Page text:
Skip to main content

Understanding Coverage: Part 1 – Liability Coverage

Do auto insurance terms leave you feeling confused and unsure about whether you have the right protection? In this five-part series, you’ll find basic definitions to help you understand auto insurance better.

What does liability insurance cover?

Auto liability coverage is found in “Part A” of the personal auto policy. This type of personal liability coverage helps protect you financially from third-party claims resulting from an at-fault auto accident. Third-party claims are those brought by others and may include accident-related medical expenses, pain and suffering, lost income, vehicle damage or replacement, and other property damage, such as to a home or personal property.

The cost of repairing damage to your own vehicle is covered under collision or comprehensive coverage. Coverage for your own bodily injury, or injury to your passengers, would be covered under medical payments coverage or your own health insurance.

Medical payments coverage – “Part B” – pays accident-related medical bills for you, your passengers or a pedestrian your vehicle strikes. Some states may call this coverage something else, and/or require it.

How much liability insurance do I need?

Almost every state requires you to have some level of auto liability insurance. However, the amount of coverage required by each state, also known as state minimums, is often not enough coverage to provide the best financial protection you need for an accident. Amica recommends having at least 100/300/100 for your auto personal liability coverage. What these numbers mean is you would have a maximum limit of $100,000 of bodily injury coverage per person, a maximum limit of $300,000 of bodily injury coverage per accident, and a maximum limit of $100,000 of property damage coverage per accident. These three numbers are called split limits, because the total liability is split into three sub-limits. These are all maximum amounts of coverage and you’re not guaranteed these amounts in the case of an accident.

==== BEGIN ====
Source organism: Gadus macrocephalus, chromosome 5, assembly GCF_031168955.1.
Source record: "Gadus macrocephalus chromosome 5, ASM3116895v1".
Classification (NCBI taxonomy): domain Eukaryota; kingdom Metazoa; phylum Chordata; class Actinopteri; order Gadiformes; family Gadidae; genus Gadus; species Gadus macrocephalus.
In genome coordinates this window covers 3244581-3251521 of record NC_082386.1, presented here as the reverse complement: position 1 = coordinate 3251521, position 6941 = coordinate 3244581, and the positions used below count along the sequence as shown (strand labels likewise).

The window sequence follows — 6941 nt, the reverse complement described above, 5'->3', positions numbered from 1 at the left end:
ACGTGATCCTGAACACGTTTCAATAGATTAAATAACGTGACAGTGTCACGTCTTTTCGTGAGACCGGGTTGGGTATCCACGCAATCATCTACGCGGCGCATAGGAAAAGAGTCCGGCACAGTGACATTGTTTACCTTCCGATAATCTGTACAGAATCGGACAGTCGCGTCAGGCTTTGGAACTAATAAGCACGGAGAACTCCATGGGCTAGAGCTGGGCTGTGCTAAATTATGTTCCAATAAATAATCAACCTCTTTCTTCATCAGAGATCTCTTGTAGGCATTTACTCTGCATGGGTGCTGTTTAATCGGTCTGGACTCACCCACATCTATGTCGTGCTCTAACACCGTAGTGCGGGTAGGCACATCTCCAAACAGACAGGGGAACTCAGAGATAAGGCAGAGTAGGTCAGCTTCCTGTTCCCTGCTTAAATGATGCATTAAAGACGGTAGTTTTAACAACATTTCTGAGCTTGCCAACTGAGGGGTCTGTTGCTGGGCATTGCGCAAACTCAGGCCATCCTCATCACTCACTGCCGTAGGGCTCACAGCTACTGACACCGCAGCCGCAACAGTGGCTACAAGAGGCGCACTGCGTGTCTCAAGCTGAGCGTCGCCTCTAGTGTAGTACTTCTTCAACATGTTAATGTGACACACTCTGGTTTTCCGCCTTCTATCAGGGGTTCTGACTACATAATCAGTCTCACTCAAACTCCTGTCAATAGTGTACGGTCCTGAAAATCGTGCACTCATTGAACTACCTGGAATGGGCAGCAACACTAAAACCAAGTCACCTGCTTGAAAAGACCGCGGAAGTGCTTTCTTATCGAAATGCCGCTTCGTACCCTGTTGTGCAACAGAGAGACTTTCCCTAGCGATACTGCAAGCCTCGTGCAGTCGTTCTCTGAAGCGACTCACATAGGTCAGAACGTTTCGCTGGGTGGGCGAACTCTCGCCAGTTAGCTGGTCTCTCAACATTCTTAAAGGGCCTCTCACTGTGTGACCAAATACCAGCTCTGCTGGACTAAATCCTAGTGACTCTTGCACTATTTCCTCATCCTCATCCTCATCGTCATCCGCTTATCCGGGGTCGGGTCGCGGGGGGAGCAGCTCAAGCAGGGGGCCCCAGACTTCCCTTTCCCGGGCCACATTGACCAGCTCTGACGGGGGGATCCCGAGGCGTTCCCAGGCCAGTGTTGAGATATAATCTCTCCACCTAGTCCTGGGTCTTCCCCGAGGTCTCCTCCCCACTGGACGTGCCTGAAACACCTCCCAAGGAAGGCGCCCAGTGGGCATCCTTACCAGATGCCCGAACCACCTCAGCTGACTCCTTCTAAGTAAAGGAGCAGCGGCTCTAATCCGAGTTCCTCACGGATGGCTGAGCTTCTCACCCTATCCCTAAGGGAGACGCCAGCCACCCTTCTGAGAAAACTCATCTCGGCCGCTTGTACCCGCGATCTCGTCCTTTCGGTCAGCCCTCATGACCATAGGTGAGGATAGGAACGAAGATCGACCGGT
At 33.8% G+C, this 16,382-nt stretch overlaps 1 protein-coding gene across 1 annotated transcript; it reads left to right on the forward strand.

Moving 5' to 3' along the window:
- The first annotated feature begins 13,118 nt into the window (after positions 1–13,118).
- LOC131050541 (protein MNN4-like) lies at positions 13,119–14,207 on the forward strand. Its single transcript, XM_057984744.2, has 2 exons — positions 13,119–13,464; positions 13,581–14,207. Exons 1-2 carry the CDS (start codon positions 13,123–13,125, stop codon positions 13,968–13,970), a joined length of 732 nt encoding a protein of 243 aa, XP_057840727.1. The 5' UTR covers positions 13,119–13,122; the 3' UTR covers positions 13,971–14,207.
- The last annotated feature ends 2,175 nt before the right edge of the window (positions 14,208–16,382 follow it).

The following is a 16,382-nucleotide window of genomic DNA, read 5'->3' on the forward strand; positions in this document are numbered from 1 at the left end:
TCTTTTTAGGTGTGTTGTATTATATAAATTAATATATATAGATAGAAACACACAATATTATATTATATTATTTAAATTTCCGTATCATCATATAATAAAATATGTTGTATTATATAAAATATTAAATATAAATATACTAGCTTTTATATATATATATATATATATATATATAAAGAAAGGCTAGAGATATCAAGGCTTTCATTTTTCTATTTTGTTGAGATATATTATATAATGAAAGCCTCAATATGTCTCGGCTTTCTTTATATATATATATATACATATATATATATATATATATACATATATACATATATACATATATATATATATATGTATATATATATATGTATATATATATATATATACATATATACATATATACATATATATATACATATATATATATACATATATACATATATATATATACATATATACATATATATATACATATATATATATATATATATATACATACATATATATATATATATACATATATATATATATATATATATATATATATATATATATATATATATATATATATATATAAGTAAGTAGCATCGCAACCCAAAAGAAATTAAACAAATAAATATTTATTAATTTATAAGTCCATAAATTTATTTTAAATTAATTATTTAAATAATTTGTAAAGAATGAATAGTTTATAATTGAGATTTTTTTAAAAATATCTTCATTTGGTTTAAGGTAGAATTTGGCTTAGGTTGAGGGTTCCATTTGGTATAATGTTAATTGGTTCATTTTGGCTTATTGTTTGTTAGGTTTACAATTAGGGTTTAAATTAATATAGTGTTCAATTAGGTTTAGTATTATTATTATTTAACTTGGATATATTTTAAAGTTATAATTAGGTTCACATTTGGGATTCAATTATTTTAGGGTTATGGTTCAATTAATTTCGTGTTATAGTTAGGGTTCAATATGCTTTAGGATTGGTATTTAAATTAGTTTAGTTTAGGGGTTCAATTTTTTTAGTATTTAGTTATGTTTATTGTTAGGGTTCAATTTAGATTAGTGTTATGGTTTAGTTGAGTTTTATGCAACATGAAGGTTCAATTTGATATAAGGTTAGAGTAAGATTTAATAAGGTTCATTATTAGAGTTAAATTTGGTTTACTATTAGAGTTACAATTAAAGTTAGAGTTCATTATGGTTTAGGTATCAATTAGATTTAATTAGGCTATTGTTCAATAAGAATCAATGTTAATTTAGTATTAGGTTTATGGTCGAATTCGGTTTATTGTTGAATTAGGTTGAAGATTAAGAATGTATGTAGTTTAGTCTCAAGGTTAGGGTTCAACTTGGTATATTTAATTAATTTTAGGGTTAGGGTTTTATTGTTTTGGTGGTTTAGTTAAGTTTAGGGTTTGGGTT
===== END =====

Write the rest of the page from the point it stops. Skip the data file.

100 per person

A maximum limit of $100,000 of bodily injury coverage per person

300 per accident

A maximum limit of $300,000 of bodily injury coverage per accident

100 per accident

A maximum limit of $100,000 of property damage coverage per accident

Liability coverage can also be shown as a single limit, meaning you would see one limit on your Declarations Page. This one limit would apply to any combination of bodily injury and property damage claims, up to the maximum limit of coverage.

Depending on the assets you have to protect, you might want more coverage. With Amica, having liability limits of at least 250/500/100 qualifies you for an umbrella policy, which offers protection above what your auto insurance already provides.

Is liability coverage the same as full coverage?

The term “full coverage” in insurance is a fairly subjective term. There’s no official definition of full coverage. Full coverage to others might mean having enough coverage to adequately cover most loss exposures. Full coverage to some might mean having liability coverage, any other state-required coverages and physical damage coverage. Rather than simply asking for full coverage when quoting your auto insurance, it’s better to go through each coverage type individually to make sure you’re getting the right amount of coverage to protect you. 

Does liability coverage follow the driver?

Car insurance coverage typically covers the car, but it’s not so cut and dried. If you let someone borrow your car and they get into an at-fault accident, your auto personal liability coverage may help pay for the other person’s medical bills and property damage. If your limits were to be exhausted, the driver’s limits could be secondary coverage.

Liability coverage is required in almost every state, and for good reason. If you’re at fault in an accident, the cost of medical bills and property damage can be very high, especially if there are multiple cars and people involved. It’s better to spend the few extra dollars a month for adequate liability limits than to cut corners. If you’re wondering how much liability insurance is right for you, an Amica representative is happy to discuss your personal needs and options. 

Want to learn more about Amica auto insurance?

Get a quote online today

or call 833-513-3881


Your policy, policy declarations or amended declarations in effect on the date of loss is the primary source of reference for your coverage, coverage limits and deductible amounts.

The inclusion of non-Amica companies, products, services or statements herein (“Third-Party Content”) is for general informational purposes only and does not constitute a recommendation or endorsement by Amica Insurance. Policies, views, opinions or positions of Third-Party Content expressed herein are those of the authors and do not necessarily reflect the policies, views, opinions or positions of Amica Insurance. Amica Insurance makes no warranties, express or implied, as to the accuracy and reliability of Third-Party Content.